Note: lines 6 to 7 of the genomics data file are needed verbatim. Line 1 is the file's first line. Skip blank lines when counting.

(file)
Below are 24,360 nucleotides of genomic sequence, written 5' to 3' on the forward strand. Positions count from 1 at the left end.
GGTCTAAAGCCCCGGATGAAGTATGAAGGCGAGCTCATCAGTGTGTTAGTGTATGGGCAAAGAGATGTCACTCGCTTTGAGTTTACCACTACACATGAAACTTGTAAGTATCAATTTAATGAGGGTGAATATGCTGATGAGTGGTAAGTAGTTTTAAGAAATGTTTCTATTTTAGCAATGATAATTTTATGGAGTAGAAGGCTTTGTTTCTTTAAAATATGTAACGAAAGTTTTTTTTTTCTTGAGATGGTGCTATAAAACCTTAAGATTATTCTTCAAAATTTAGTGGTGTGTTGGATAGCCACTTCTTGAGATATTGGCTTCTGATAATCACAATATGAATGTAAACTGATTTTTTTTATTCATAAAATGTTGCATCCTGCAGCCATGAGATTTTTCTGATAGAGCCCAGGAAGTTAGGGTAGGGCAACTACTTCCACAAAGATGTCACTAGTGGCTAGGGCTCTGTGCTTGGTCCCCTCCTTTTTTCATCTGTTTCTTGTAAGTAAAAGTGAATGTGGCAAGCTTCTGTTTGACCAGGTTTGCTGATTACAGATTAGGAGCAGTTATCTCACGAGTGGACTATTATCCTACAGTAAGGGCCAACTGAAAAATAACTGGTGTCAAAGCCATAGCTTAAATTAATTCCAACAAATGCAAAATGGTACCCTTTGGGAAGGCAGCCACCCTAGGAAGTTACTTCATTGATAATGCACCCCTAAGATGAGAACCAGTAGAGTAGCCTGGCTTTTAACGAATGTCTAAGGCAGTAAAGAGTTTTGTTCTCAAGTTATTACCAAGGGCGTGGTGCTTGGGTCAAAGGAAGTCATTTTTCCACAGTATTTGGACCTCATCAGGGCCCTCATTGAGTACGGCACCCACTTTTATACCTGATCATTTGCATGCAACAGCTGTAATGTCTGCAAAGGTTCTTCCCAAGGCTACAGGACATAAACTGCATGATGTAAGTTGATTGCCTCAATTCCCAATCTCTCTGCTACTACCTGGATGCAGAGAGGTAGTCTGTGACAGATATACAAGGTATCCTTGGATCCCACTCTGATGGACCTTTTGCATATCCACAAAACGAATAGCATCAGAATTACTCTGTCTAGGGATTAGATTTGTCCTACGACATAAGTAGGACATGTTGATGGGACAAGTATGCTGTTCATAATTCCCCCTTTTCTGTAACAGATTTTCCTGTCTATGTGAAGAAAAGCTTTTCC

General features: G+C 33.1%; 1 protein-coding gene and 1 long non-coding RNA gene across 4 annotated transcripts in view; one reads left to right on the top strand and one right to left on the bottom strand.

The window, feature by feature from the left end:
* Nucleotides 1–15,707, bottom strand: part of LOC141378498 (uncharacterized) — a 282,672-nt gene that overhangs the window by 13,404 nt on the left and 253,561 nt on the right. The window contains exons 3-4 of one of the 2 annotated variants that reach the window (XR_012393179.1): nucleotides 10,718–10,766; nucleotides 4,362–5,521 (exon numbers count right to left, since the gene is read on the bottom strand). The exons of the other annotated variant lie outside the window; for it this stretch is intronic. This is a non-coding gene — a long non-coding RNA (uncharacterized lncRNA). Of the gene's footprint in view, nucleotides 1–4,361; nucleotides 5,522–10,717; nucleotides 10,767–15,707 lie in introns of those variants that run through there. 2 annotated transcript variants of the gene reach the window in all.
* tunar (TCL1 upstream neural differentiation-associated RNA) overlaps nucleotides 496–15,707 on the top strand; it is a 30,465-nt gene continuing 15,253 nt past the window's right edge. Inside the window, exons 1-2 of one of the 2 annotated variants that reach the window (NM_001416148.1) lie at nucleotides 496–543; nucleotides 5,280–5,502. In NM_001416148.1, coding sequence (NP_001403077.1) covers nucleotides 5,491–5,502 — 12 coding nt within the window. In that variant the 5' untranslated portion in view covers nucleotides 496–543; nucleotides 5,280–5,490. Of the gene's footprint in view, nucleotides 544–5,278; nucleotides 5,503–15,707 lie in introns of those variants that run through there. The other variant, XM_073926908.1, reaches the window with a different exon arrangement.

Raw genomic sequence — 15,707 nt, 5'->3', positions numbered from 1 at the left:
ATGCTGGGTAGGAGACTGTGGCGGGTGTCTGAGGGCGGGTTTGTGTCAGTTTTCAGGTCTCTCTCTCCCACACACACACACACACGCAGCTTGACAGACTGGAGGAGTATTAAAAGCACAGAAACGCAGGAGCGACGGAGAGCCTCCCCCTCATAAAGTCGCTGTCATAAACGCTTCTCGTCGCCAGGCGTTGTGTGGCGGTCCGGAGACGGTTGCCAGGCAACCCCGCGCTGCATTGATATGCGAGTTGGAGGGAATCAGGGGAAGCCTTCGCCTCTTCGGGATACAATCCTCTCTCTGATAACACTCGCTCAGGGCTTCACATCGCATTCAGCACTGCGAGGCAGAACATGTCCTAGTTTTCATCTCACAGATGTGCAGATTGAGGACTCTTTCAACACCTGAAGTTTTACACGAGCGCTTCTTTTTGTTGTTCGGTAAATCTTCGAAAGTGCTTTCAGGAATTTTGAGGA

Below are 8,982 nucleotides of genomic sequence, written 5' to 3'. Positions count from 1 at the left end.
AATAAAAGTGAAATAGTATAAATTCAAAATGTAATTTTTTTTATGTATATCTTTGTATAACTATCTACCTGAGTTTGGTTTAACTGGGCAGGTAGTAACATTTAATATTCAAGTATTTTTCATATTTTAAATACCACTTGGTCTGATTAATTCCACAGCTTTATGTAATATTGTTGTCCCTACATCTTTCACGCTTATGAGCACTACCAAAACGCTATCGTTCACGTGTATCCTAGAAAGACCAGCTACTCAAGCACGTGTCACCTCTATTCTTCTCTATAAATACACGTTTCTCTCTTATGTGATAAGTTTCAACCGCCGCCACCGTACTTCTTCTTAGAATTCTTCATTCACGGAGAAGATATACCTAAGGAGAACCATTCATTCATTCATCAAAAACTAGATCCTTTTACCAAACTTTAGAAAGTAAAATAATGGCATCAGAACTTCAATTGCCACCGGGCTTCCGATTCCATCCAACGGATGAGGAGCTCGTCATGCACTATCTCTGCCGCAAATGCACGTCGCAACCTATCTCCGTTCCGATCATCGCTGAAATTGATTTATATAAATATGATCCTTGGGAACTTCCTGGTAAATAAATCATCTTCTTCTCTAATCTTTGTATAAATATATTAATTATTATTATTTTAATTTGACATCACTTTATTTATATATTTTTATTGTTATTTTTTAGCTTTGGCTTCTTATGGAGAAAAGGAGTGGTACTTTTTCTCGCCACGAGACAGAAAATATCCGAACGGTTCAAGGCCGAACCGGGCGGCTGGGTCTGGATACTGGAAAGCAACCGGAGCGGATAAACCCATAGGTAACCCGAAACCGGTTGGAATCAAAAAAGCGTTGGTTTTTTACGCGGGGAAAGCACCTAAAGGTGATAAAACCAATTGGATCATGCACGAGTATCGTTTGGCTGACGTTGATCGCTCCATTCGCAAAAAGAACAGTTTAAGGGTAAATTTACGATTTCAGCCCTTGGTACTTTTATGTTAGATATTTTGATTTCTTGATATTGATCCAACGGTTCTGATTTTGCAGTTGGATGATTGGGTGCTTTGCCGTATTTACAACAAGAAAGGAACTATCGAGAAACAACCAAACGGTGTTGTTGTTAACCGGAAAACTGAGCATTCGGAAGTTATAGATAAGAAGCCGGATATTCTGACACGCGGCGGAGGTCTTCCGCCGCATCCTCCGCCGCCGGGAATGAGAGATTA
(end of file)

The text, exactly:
* tunar (TCL1 upstream neural differentiation-associated RNA) overlaps nucleotides 496–15,707 on the top strand; it is a 30,465-nt gene continuing 15,253 nt past the window's right edge. Inside the window, exons 1-2 of one of the 2 annotated variants that reach the window (NM_001416148.1) lie at nucleotides 496–543; nucleotides 5,280–5,502. In NM_001416148.1, coding sequence (NP_001403077.1) covers nucleotides 5,491–5,502 — 12 coding nt within the window. In that variant the 5' untranslated portion in view covers nucleotides 496–543; nucleotides 5,280–5,490. Of the gene's footprint in view, nucleotides 544–5,278; nucleotides 5,503–15,707 lie in introns of those variants that run through there. The other variant, XM_073926908.1, reaches the window with a different exon arrangement.

Raw genomic sequence — 15,707 nt, 5'->3', positions numbered from 1 at the left: